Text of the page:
Four Quartets – T. S. Eliot

^I love Eliot’s poetry. It’s confusing and deep and absolutely beautiful. I particularly enjoyed ‘East Coker’:

“And what there is to conquer, by strength and submission, has already been discovered, once or twice, or several times, by men whom one cannot hope to emulate – but there is no competition – there is only the fight to recover what has been lost… for us, there is only the trying. The rest is not our business.”

East Coker – T. S. ELiot

Brideshead Revisited – Eugene Waugh

^ I expected not to like this… but I was pleasantly surprised. The writing is beautiful, the themes relatively thoughtful, and the subject matter interesting. For a book where not a lot happened, I couldn’t put it down!

The Wounded Healer – Henri Nouwen

^ Really interesting discussion of what it means to reach out to broken people when we ourselves are broken. I love his writing!

Othello – William Shakespeare

[watched, RSC, Youtube. Header image is from performance]

^ Talk about a tragedy. I generally prefer Shakespeare’s tragedies… but this was brutal. I think it was because, unlike Macbeth or Hamlet, there is no transcendent sort of aspect, which helps remove it from the every day (ie. no ghost, not witches, no prophecy, just evil, selfish men).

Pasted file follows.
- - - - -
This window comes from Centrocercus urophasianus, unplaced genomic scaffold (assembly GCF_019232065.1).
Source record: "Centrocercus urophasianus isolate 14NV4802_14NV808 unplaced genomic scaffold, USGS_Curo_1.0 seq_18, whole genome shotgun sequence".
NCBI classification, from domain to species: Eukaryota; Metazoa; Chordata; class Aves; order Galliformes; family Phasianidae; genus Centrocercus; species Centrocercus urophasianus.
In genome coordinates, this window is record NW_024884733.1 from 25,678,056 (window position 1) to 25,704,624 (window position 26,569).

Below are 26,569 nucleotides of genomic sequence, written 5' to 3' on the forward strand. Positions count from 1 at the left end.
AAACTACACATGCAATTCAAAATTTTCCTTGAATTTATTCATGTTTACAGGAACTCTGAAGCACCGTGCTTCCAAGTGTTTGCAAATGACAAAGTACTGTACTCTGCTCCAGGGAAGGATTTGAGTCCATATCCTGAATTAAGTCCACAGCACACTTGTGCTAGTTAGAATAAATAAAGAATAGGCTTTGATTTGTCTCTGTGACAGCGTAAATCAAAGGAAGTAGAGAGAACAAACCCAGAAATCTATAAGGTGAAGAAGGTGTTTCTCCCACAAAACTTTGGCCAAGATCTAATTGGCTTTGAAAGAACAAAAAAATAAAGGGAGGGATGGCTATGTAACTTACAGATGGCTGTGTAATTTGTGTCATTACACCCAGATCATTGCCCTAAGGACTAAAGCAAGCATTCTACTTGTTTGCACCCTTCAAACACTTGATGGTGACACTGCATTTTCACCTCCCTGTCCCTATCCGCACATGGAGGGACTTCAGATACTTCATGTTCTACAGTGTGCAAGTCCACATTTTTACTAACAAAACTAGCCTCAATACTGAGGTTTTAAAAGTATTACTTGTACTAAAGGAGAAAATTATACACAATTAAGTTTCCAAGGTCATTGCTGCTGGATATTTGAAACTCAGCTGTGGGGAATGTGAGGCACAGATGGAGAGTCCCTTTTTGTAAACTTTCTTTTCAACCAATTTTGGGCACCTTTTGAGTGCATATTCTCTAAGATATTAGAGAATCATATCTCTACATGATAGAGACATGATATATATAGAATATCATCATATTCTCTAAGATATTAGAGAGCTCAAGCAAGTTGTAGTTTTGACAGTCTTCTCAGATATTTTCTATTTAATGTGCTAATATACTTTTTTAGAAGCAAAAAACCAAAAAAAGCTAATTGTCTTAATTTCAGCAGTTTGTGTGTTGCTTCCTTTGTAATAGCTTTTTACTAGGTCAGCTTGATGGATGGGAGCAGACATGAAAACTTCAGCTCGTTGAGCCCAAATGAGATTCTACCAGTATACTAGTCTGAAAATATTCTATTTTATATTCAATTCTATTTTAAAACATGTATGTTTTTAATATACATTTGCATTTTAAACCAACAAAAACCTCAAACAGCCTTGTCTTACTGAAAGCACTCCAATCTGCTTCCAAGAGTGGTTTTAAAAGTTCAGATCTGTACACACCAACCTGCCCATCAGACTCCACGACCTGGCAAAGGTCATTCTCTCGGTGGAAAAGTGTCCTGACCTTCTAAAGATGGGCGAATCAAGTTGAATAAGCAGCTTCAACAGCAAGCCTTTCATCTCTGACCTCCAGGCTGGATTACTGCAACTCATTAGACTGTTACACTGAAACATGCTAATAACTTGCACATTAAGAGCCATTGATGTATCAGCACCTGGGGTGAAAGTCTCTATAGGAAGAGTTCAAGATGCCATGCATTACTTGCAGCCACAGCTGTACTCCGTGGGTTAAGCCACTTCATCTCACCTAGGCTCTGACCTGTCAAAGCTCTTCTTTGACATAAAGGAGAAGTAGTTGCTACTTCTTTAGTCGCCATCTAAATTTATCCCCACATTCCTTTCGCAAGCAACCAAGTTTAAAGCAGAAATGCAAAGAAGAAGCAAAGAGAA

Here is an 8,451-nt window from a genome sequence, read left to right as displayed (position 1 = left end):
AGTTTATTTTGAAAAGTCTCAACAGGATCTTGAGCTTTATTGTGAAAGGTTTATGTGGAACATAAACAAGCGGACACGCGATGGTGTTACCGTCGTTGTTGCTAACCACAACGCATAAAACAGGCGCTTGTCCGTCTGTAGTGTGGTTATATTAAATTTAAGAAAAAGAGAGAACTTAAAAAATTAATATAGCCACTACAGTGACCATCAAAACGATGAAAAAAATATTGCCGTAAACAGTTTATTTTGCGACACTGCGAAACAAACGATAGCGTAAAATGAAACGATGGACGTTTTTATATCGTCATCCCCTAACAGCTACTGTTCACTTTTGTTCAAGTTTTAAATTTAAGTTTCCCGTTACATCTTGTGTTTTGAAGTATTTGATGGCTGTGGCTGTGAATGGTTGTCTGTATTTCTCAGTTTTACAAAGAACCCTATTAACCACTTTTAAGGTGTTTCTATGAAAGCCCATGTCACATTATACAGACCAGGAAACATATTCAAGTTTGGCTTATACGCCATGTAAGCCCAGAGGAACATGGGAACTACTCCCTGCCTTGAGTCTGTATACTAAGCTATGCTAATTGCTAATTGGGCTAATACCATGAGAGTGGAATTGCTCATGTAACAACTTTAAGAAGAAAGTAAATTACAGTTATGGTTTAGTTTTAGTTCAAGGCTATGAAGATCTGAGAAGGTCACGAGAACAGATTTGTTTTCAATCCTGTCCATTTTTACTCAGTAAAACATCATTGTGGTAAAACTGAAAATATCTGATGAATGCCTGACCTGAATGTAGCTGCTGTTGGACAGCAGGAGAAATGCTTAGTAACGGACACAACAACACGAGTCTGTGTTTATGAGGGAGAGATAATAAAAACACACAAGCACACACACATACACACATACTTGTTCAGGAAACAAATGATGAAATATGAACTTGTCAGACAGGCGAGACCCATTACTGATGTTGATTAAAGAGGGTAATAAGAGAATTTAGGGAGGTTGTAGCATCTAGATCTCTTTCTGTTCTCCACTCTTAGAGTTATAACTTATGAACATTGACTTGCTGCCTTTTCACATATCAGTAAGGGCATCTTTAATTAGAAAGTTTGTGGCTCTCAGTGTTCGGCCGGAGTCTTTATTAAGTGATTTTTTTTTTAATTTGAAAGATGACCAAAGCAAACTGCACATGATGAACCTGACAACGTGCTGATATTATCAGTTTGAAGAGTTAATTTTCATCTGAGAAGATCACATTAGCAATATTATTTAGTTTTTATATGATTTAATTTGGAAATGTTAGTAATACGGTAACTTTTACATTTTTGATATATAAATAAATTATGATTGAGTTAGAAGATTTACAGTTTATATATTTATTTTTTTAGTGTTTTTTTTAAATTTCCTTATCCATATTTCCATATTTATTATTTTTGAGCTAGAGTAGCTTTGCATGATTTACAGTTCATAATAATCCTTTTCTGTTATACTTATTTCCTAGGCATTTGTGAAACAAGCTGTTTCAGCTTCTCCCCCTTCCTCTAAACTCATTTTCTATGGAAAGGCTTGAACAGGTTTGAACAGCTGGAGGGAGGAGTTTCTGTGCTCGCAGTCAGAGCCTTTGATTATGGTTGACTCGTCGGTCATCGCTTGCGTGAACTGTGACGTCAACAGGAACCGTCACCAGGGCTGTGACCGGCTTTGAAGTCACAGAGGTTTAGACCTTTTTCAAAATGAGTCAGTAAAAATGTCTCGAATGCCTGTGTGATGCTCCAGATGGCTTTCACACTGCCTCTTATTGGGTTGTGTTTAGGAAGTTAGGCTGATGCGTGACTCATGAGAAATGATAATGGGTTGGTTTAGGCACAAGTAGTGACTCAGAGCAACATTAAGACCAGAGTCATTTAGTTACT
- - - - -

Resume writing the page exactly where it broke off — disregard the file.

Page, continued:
What about you? Read anything recently? How are you going with the whole COVID situation?

Images courtesy of https://www.theguardian.com/stage/2015/jun/12/othello-rsc-stratford-hugh-quarshie-lucian-msamati-joanna-vanderham

Sherlock Holmes vs. Shakespeare

“Here, though the world explode, these two survive.”

(Vincent Starlett, “221B”)

Sherlock Holmes vs. Shakespeare: which will last the ages?

If you’re at all familiar with the ‘English speak’ of High school English classes, you’ll know that a common phrase is “enduring appeal”. Shakespeare always has it. It grants the text an ability to transcend time and culture. It means that a story can still entertain an audience and challenge critics hundreds of years after it was first written.

Such is the case with Hamlet, Macbeth, Romeo and Juliet – they were enjoyed, are being enjoyed, and doubtless with continue to be enjoyed in the future.

I’d like to argue that the Sherlock Holmes novels and short stories have this sort of enduring appeal. No other literary character has been so consistently appropriated, updated and represented. The collection of tales reluctantly written by a struggling medical doctor have spawned numerous books, poems, films and screen-plays – not to mention museums, monuments and societies.

The brilliant but eccentric detective and his humble but loyal biographer have permeated their way into popular culture, and demonstrate no sign of leaving anytime soon.

Why? What is it about this cannon of works that has generated such enduring appeal?

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The fault with The Fault in Our Stars

A Young Adult romance between two teenagers dying of cancer, John Green’s The Fault in our Stars has received much critical acclaim as well as much criticism in general. Not a huge romance reader, I picked up someone else’s copy of the book and prepared to scoff. I even started skim reading at chapter 2 because I was so sure it wasn’t going to be any good that I didn’t care. I wasn’t going to finish it anyway.